I managed to work at my new job for two weeks–ten business days–without bothering to investigate the contents of my desk. It turns out that my desk is a veritable treasure trove. Just one more benefit of my cool new job, I guess.
Now I know exactly what my desk holds. I also know exactly what snacks are available in the kitchen, and where the paper plates live.
And–all things considered–I think that crossing half the items off of my to-do list for today was pretty good. A lesser woman would have accomplished less. A less patient woman would’ve been apprehended stuffing a small child into the snowbank in the parking lot. I’m just sayin’.
The plan was a simple one: school was called on account of snow, and Monkey could go to daycare and Chickadee could come hang out in my office with me. We’d be the only ones there, I would bring plenty to entertain her, and all would be right with the world.
It’s those flashes of naive optimism that allow normally intelligent humans to breed in the first place, you know.
I packed up about three cubic meters of gear before we headed to the office. Portable video player, movies, coloring books, notebooks, colored pencils, books, a soft blanket, snacks, lunch, a calculator, and the Oxford English Dictionary. Ha! I kid! Chickadee won’t be ready for the OED until second grade at least!
Besides, the OED would’ve been good for about twenty-five seconds of distraction, today. It wouldn’t have been worth the extra lugging.
7:40 We arrive at the office. I get a cup of tea.
7:42 Why do I get tea and she doesn’t have anything to drink? No fair!!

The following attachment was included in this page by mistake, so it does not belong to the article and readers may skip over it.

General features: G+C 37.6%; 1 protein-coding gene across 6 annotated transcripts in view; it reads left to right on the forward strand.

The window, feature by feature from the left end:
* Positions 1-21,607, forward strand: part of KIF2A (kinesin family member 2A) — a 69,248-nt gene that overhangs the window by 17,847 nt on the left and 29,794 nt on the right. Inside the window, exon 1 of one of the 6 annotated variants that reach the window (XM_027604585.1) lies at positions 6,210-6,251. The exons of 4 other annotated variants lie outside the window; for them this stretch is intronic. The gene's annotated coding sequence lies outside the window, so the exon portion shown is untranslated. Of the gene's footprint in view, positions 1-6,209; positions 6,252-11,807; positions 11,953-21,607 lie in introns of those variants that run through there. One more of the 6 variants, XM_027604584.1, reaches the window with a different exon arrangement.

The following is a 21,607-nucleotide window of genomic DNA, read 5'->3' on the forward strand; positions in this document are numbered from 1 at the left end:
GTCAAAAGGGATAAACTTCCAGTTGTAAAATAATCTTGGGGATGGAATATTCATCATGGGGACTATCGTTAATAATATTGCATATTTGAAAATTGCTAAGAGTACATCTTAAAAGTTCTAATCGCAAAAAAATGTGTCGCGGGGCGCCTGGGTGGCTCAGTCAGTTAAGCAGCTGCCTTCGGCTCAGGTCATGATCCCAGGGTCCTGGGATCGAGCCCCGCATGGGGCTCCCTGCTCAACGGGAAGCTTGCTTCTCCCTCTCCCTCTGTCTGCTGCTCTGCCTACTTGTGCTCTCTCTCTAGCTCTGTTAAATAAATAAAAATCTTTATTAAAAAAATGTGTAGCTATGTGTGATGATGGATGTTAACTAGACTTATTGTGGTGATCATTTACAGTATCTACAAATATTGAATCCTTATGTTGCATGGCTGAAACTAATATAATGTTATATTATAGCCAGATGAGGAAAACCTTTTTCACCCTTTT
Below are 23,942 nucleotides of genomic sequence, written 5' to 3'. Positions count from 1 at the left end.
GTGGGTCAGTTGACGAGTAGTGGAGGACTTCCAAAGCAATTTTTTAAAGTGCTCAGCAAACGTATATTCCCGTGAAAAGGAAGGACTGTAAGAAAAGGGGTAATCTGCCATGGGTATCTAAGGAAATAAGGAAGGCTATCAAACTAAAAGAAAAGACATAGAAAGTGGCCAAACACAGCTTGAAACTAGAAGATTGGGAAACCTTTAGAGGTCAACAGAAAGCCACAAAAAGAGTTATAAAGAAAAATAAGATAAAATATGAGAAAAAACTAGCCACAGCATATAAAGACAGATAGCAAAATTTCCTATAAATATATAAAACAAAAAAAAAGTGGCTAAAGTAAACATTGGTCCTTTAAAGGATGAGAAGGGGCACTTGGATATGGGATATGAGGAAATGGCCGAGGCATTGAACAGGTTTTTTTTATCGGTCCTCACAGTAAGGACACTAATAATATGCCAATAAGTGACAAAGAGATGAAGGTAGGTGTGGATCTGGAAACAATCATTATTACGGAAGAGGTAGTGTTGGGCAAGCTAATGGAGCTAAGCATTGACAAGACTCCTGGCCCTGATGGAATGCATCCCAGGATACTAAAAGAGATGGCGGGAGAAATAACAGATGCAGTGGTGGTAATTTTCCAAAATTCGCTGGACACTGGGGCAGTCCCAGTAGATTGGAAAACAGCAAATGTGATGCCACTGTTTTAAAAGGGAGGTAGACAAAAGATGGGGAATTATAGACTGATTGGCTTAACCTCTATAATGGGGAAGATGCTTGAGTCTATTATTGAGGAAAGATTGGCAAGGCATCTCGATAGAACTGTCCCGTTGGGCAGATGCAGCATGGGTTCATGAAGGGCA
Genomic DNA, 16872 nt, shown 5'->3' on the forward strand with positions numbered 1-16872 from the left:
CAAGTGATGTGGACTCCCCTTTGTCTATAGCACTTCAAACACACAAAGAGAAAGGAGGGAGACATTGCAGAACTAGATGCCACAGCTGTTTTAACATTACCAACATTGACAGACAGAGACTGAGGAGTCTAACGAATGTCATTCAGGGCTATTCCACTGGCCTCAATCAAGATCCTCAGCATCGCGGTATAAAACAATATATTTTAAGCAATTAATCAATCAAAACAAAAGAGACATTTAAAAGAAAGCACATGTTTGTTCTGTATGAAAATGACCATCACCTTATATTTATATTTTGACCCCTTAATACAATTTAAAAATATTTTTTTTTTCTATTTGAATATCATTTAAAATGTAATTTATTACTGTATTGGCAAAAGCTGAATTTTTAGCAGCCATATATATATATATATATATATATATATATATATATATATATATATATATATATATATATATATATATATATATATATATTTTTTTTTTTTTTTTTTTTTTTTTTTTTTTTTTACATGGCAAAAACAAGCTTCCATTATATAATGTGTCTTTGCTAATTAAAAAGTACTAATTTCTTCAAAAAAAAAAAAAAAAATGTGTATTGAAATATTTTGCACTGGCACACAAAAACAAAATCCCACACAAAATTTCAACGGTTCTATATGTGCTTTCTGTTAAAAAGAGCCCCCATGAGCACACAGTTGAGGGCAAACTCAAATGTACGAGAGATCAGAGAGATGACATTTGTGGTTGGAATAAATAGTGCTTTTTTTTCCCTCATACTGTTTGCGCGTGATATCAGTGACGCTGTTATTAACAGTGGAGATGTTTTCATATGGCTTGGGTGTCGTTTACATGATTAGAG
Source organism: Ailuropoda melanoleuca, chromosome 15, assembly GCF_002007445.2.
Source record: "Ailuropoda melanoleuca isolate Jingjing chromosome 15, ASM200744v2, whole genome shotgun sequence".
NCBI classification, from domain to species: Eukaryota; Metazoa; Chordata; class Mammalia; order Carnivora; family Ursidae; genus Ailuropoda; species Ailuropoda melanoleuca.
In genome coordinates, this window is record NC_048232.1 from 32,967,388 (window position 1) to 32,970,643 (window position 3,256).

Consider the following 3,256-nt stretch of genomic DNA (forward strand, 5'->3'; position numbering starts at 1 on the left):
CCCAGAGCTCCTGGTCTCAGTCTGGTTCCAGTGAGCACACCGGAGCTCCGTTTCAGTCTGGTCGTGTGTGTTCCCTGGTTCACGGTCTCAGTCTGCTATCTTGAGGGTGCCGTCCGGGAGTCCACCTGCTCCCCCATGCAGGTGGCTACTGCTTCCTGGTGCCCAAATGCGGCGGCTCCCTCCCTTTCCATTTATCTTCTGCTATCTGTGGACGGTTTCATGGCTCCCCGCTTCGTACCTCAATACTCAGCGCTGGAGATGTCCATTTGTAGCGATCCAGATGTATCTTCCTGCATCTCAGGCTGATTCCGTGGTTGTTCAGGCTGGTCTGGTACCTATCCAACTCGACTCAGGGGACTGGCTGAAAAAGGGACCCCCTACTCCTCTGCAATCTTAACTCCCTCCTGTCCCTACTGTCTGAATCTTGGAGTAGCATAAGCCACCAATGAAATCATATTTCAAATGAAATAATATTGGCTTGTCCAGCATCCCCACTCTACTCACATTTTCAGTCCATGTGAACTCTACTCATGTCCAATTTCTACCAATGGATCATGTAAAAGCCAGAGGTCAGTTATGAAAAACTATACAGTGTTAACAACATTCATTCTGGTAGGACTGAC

7:43 Chickadee grudgingly accepts the bottle of water I offer.
7:45 The video player is set up, all of her stuff is within reach, and I’ve snagged an extra chair so she can stretch out if she so chooses.
7:46 I bring up my email.
7:50 “I’m bored.”
7:51 Start video.
7:58 “I want to color.”
8:02 “These pencils aren’t sharp enough.”
8:04 “I’m hungry.”
8:07 “Look at my picture!”
8:12 “Can I have a snack NOW?”
8:14 “Whatcha doing, Mama? Can I play on your computer?”
So… ummm… yeah. By the time I gave in and let her eat lunch at 11:30 (and let’s be clear: she’d had TWO snacks by then in addition to breakfast), I had crossed one item off of my list. One. But I had accomplished SO VERY MANY THINGS that just didn’t happen to be on my list! So it was okay!
Behold but a small sampling of my morning’s activities: I discovered that my desk held seven CD openers (not good for playing with due to sharp edges), two company-logo baseball hats (one for each of us; how fortunate), three stressballs (two red, one black; suitable for a complex system of “races” down the hallway), and a yo-yo that lights up; I fetched pretzel nuggets; I told Chickadee to stay in my office while I went to sign for some packages, and as she danced her way down the hall I forced a smile at the UPS man and said, “Hey, school’s closed today, have you heard?”; I explained several times that she was welcome to turn the video up but that no, I could not “type quieter.”
I have never worked more efficiently than I did while she was eating. With both her mouth and her hands busy, I blasted through several action items unchallenged. Woohoo!
The afternoon had its ups and downs, but by 3:00 we’d both had it. I was considering all of the possible ways–legal or not–to make her just be STILL and QUIET for an hour or so, and also congratulating myself on my colossal error of judgement in attempting this exercise, when we packed up the last of our stuff and headed out to the snow-covered car. I felt like I was escaping Alcatraz.
“Got your seatbelt done, Chickie?” I called over my shoulder as I prepared to back out.
“Yep. This was FUN, Mama!”
See? The moral of the story is: the next time your child declares her utter boredom two hundred times in a seven-hour period, do not despair. She’s having fun. She’s having fun at the expense of your sanity, yes; but isn’t that what being a parent is all about? No need to whack your head on the desk repeatedly! No reason to poke little paper cuts into your eyeballs! It’s all good. Really.